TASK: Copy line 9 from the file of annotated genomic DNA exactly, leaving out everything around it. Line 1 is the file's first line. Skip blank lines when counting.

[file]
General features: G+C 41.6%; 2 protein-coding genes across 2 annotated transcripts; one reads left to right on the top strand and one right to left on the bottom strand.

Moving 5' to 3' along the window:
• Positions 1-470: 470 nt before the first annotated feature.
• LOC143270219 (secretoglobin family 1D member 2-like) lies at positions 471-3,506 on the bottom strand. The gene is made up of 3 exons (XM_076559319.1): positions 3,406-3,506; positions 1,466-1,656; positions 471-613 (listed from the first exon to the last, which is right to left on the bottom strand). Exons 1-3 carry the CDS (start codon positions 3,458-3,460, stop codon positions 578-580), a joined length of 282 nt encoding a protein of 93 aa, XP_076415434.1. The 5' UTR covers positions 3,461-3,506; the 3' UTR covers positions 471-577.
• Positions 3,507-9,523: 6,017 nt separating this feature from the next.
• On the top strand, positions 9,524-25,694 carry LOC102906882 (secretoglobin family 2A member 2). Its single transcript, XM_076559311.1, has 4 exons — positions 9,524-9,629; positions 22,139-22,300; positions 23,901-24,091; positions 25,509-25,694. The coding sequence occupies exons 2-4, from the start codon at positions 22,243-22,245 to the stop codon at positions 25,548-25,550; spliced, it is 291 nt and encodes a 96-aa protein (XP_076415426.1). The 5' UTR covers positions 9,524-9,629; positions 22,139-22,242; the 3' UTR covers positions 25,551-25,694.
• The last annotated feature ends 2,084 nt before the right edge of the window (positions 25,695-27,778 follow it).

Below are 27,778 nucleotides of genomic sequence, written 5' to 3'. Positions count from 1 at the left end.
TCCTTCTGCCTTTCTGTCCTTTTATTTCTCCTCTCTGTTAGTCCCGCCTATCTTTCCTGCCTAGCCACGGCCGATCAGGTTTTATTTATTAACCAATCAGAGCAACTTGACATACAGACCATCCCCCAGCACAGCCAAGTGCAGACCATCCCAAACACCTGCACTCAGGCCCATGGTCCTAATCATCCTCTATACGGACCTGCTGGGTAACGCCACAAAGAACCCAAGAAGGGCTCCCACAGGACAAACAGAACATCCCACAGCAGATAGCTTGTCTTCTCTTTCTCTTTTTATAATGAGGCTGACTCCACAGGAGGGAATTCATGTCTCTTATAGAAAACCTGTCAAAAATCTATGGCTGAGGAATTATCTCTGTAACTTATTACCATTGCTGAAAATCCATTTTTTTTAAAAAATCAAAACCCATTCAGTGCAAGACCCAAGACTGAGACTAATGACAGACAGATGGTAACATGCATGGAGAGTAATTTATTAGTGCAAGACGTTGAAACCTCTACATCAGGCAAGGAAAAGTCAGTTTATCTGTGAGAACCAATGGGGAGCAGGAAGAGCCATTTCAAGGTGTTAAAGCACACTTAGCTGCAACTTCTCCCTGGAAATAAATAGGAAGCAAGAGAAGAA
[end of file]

TCCTTCTGCCTTTCTGTCCTTTTATTTCTCCTCTCTGTTAGTCCCGCCTATCTTTCCTGCCTAGCCACGGCCGATCAGGTTTTATTTATTAACCAATCAGAGCAACTTGACATACAGACCATCCCCCAGCACAGCCAAGTGCAGACCATCCCAAACACCTGCACTCAGGCCCATGGTCCTAATCATCCTCTATACGGACCTGCTGGGTAACGCCACAAAGAACCCAAGAAGGGCTCCCACAGGACAAACAGAACATCCCACAGCAGATAGCTTGTCTTCTCTTTCTCTTTTTATAATGAGGCTGACTCCACAGGAGGGAATTCATGTCTCTTATAGAAAACCTGTCAAAAATCTATGGCTGAGGAATTATCTCTGTAACTTATTACCATTGCTGAAAATCCATTTTTTTTAAAAAATCAAAACCCATTCAGTGCAAGACCCAAGACTGAGACTAATGACAGACAGATGGTAACATGCATGGAGAGTAATTTATTAGTGCAAGACGTTGAAACCTCTACATCAGGCAAGGAAAAGTCAGTTTATCTGTGAGAACCAATGGGGAGCAGGAAGAGCCATTTCAAGGTGTTAAAGCACACTTAGCTGCAACTTCTCCCTGGAAATAAATAGGAAGCAAGAGAAGAA